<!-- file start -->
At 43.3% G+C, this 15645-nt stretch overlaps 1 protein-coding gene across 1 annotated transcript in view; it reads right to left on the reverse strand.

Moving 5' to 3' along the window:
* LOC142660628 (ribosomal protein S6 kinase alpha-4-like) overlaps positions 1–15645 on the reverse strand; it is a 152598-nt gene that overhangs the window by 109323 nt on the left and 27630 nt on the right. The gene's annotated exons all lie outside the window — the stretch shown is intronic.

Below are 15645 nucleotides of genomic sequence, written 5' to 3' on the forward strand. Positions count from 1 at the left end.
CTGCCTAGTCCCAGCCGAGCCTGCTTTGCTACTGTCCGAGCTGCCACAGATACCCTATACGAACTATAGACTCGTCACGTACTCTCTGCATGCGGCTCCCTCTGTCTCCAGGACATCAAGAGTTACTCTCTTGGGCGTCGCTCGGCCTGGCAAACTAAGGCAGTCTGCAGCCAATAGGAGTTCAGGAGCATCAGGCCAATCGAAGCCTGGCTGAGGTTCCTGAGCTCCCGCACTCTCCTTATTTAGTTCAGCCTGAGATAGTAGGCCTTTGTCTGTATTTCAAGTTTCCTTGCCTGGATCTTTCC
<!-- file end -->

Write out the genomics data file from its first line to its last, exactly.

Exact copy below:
At 43.3% G+C, this 15645-nt stretch overlaps 1 protein-coding gene across 1 annotated transcript in view; it reads right to left on the reverse strand.

Moving 5' to 3' along the window:
* LOC142660628 (ribosomal protein S6 kinase alpha-4-like) overlaps positions 1–15645 on the reverse strand; it is a 152598-nt gene that overhangs the window by 109323 nt on the left and 27630 nt on the right. The gene's annotated exons all lie outside the window — the stretch shown is intronic.

Below are 15645 nucleotides of genomic sequence, written 5' to 3' on the forward strand. Positions count from 1 at the left end.
CTGCCTAGTCCCAGCCGAGCCTGCTTTGCTACTGTCCGAGCTGCCACAGATACCCTATACGAACTATAGACTCGTCACGTACTCTCTGCATGCGGCTCCCTCTGTCTCCAGGACATCAAGAGTTACTCTCTTGGGCGTCGCTCGGCCTGGCAAACTAAGGCAGTCTGCAGCCAATAGGAGTTCAGGAGCATCAGGCCAATCGAAGCCTGGCTGAGGTTCCTGAGCTCCCGCACTCTCCTTATTTAGTTCAGCCTGAGATAGTAGGCCTTTGTCTGTATTTCAAGTTTCCTTGCCTGGATCTTTCC